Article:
Trash is a massive carbon offender.
Whether it sits in a landfill or burns in an incinerator, trash releases harmful greenhouse gases. And much of that waste could be repurposed or recycled, if only it were better identified and sorted.
That's where a startup called Smarter Sorting comes in.
Both retailers and manufacturers must comply with literally thousands of regulations tied to the managing and disposing of consumer products. So when it comes to recycling or repurposing products, rather than face even more regulations, they often just trash them.
That's where Smarter Sorting enters the picture by offering a way to reduce regulatory costs by showing companies exactly what is in their products, through an enormous and constantly growing database of ingredients.
"We have a huge data set, over 456 billion data points, on what products actually are, their physical and chemical attributes ... . We started that database for regulatory compliance needs to help companies understand how to make, market and move them safely, environmentally compliantly and efficiently," said Jacqueline Claudia, CEO of Smarter Sorting.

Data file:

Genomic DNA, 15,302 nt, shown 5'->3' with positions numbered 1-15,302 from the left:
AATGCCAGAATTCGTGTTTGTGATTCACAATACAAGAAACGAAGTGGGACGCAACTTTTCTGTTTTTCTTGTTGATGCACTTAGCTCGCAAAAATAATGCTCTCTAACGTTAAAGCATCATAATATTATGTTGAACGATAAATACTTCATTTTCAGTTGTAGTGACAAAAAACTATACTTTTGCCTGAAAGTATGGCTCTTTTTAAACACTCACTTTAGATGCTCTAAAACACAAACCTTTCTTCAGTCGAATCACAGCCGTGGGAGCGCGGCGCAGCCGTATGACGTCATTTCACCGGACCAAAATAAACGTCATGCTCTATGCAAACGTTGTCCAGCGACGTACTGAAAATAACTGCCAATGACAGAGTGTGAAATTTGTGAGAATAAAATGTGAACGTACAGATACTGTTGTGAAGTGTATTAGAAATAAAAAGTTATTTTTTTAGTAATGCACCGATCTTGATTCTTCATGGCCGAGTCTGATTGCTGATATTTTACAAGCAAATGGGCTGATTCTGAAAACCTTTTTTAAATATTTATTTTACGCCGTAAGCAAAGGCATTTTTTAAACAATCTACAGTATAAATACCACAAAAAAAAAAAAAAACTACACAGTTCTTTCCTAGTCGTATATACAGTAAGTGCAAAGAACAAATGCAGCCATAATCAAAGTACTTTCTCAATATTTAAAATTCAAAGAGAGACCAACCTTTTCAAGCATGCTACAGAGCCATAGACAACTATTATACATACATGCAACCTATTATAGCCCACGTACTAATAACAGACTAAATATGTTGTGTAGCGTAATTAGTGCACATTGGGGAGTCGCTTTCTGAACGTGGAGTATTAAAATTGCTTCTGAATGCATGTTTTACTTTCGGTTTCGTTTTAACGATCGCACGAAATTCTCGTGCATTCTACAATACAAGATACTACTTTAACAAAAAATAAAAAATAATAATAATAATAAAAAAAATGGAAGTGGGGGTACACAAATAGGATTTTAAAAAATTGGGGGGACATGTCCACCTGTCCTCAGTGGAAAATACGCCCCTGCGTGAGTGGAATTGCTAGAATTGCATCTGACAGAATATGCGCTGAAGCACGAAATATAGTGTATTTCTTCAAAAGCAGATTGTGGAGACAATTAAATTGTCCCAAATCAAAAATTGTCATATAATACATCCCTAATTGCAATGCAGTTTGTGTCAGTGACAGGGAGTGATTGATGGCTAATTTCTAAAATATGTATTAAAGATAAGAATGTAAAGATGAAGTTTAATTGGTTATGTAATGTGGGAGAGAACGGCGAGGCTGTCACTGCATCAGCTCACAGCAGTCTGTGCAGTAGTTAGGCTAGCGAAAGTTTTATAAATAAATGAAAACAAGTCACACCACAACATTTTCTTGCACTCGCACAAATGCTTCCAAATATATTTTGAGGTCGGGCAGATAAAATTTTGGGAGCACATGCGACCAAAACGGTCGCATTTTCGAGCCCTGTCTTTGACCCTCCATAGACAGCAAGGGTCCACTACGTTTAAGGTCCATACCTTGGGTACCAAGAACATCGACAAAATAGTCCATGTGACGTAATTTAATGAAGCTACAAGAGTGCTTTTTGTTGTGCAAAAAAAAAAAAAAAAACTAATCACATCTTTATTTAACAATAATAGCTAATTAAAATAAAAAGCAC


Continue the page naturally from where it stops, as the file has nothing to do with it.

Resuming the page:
Using the Smarter Sorting data to determine exactly what is in the product, and especially if any ingredients are toxic, retailers and manufacturers can make more informed decisions on how best to handle its inevitable disposal.
Covered products include food, chemicals, plastics and product packaging, to name a few. By identifying every ingredient, Smarter Sorting can inform a company specifically how to better dispose of it, recycle it, or, perhaps in the case of food, donate it to a food bank. Albertsons, Costco and Wegmans are clients.
"Albertsons, one of our customers today, just released a sustainability goal report with four main pillars in it, and one of the main pillars for them is the reduction of food waste," said Claudia.
Smarter Sorting also works with Republic Services, one of the largest environmental waste services companies in the U.S.
"By having all the data digitized, we're able to make informed decisions and speedy decisions that really improve efficiencies," said Simon Bell, area president for Republic Services. "By reducing the amount of waste we have to pick up, we're reducing our carbon footprint because we're fewer miles on the road, less material to landfills."
Smarter Sorting's backers include Regeneration VC and G2 Venture Partners, with total funding to date of just over $55 million.
CNBC climate producer Lisa Rizzolo contributed to this piece